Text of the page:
True Christmas spectacle: Sutton, Hugh, 17,000 pipes and 21,000 souls


Size and spectacle are key parts of many Christmas celebrations. It takes flair to decorate a mega-tree or to soar onto rooftops with eight or nine reindeer. And few events match the joyous spectacle of the Mormon Tabernacle Choir's annual PBS and cable concert. Here's the story I sent to papers, looking at this year's event through the eyes of performers Sutton Foster and Hugh Bonneville ... known to TV viewers via "Younger" and "Downton Abbey.:

By Mike Hughes

Sutton Foster and
Hugh Bonneville are used to ruling big occasions.

She stars on
Broadway and in symphony halls; he runs Downton Abbey. They know
pomp, circumstance and spectacle ... but hadn't seen anything like
their Mormon Tabernacle Choir concert.

“I had that
feeling when I got out on stage,” Bonneville said. “The audience
adds to the emotion.”

And that's a lot of
people. “It's very overwhelming,” Foster said. “There are
20,000 people there.”

It's 21,000,
actually. That's more than 10 times the size of her Broadway theaters
... more than 200 times the size of his “Downton Abbey” dinner
parties. The concet also had a 300-voice choir, an orchestra ... and
a 7,667-piece pipe organ.

Foster sang
Christmas songs – from “Silent Night” and “Joy to the World”
to the tune from “A Charlie Brown Christmas,” her avorite holiday
show. Those will be in the PBS version, Dec. 17; for a longer version
(Dec. 20 on the BYUtv cable channel), she adds a “Willy Wonka”
song, plus “Jingle Bells” and “Sunshine on My Shoulders,” by
John Denver. “He always represented goodness,” she said.

Bonneville avoided
singing. “I'm not a musical person,” he said, despite having sung
quite regally as the pirate king in “Galavant,” for ABC. “I sat
in awe of the performances.”

His skill is
speaking in a precise, lord-of-the-manor voice; you might imagine him
delivering a sermon. Bonneville did study theology at Cambridge ...
but upper-crust Englishmen do that with no intention of being vicars.
“I always say I entered it as an atheist and came out as more of an
agnostic.”

The son of a surgeon
and a nurse, he was more interested in acting than studying. Before
Cambridge, he did the National Youth Theatre; afterward, he studied
acting in London and ranged from movies and TV to the Royal
Shakespeare Company.

Back then,
Bonneville was doing comedy and even playing villains. It would take
a while to age into being the earl in “Downton Abbey,” in six
seasons on PBS and in a movie that recently finished filming. “We
had a lot of fun getting back together.”

At 55, he has the
age and the voice to stand before the Tabernacle crowd, reading Luke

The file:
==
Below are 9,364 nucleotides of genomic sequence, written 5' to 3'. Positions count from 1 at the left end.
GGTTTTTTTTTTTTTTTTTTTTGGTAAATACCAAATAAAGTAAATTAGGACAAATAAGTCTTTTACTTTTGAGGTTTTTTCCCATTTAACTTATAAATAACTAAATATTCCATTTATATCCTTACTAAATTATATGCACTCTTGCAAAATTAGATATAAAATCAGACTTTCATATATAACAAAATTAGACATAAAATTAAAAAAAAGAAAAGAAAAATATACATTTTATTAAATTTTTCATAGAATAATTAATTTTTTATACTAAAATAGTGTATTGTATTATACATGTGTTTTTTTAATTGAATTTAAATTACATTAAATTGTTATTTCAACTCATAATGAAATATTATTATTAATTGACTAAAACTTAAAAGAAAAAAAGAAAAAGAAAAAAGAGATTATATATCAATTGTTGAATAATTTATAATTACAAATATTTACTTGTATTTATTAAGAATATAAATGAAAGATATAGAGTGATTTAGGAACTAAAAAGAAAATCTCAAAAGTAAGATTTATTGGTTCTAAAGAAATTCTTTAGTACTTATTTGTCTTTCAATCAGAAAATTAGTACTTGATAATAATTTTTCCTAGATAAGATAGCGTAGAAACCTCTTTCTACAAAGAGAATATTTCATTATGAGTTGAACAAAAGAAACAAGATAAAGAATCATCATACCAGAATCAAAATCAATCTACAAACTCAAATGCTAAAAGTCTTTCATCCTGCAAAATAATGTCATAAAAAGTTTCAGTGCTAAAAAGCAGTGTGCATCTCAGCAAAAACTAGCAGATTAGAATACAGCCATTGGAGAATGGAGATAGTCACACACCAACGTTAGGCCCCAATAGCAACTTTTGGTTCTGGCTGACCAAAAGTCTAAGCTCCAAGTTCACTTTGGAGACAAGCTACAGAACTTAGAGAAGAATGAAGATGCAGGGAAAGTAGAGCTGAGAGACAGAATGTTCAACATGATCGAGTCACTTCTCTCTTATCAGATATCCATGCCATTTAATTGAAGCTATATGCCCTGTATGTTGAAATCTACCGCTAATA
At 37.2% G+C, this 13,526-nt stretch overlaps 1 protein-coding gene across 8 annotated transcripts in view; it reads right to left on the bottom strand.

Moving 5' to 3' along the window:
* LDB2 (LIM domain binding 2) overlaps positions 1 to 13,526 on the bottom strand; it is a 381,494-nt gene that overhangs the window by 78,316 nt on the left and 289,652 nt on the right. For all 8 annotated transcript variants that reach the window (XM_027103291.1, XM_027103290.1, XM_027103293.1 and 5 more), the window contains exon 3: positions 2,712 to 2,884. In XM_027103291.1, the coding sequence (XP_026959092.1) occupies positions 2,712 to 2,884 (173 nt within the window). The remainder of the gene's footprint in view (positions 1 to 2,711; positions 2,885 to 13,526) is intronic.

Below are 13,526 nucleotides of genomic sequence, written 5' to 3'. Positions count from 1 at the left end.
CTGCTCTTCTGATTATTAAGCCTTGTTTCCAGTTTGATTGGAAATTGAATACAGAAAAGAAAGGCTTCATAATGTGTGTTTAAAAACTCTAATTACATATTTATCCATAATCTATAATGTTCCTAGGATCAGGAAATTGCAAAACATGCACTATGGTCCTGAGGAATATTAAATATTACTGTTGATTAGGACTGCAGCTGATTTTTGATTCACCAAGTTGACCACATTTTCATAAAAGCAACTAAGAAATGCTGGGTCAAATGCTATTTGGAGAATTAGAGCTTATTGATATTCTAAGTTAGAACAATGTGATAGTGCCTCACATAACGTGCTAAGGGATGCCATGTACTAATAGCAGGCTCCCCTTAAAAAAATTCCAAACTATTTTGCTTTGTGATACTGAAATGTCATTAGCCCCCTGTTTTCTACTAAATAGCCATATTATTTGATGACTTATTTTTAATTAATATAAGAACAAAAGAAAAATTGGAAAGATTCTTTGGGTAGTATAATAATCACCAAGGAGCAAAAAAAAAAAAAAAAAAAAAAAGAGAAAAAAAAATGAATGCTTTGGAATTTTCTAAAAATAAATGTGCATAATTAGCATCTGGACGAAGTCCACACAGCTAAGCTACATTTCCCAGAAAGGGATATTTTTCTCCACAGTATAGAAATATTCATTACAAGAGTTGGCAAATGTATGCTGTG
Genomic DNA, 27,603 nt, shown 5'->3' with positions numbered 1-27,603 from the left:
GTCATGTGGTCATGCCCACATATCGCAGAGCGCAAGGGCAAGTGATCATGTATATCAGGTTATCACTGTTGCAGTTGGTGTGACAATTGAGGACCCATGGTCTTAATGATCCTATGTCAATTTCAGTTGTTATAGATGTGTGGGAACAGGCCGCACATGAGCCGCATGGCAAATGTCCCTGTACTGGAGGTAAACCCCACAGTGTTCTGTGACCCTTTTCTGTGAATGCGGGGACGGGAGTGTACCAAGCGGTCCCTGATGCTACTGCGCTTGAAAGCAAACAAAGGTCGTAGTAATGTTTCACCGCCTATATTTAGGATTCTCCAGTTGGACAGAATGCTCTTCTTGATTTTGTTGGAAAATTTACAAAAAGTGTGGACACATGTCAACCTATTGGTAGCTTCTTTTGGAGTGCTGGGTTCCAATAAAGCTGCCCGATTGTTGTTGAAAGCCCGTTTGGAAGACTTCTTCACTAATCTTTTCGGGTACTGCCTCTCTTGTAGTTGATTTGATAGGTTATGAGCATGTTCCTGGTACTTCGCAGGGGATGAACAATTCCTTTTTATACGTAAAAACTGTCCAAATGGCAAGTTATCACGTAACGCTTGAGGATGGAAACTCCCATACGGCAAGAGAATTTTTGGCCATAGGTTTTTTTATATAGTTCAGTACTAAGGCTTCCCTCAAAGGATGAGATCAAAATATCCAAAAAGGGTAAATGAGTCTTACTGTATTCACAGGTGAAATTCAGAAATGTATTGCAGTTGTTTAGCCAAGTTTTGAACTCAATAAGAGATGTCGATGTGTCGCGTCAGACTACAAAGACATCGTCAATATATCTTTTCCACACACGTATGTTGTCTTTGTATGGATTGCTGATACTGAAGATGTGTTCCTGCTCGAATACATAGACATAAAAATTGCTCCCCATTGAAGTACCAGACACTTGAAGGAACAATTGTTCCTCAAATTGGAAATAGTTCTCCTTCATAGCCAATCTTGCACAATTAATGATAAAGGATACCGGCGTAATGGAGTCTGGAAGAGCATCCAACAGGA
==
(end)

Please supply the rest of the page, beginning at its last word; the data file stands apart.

2 and the story of Horatio Spafford, a Chicago lawyer who faced
devastating tragedies, before writing the hymn that says: “Whatever
my lot, Thou hast taught me to know/It is well, it is well with my
soul.”

What Foster shares
with Bonneville is the passion for performing. That peaked when –
after having roots in Georgia and North Carolina – she moved with
her family to a Detroit suburb. “It was an interesting move for me;
I was 13, in 7th grade; that's a tough time in your life.”

Her solution was
theater; “I found a place to fit in.”

She did school shows
and more. She competed in “Star Search,” auditioned for “The
Mickey Mouse Club” and left school early, to do “The Will Rogers
Follies” on tour. “I have absolutely no regrets. I was safe and I
was taken care of .... I was a very young 17; it taught me a lot.”

She graduated via
correspondence, even got to her prom -- the tour happened to be in
Detroit that week -- and beat all the odds against a theater career.
“I just plowed forward and kept going.”

After losing for
“Star Search” and such, she would become a winner – six Tony
nominations (winning for “Thoroughly Modern Millie” and “Anything
Goes”), a Gracie Allen Award (for TV's “Bunheads”) and several
nominations for “Younger,” which starts its sixth season next
spring.

Now she lives in New
York with her husband Ted Griffin, the writer of “Ocean's 11,”
“Tower Heist” and the “Terriers” cable series. Last
Christmas, their adopted daughter was 9 months old and very approving
of the Rockefeller Center tree; this year, Emily can watch her mom
sing on TV.

-- “Christmas With
the Mormon Tabernacle Choir”

-- 9 p.m. Dec. 17 on
most PBS stations; some (check local listings) will rerun it at 9
p.m. Christmas Eve and 10:30 p.m. Christmas Day

-- That's a
60-minute version; a 90-minute one debuts at 8 p.m. Dec. 20 on BYUtv,
which is on cable, Dish, DirecTV and apps

-- Each telecast is
from the concert the previous year. This year's concert – Dec.
13-15, with Kristin Chenoweth as both singer and narrator – will
air in December of 2019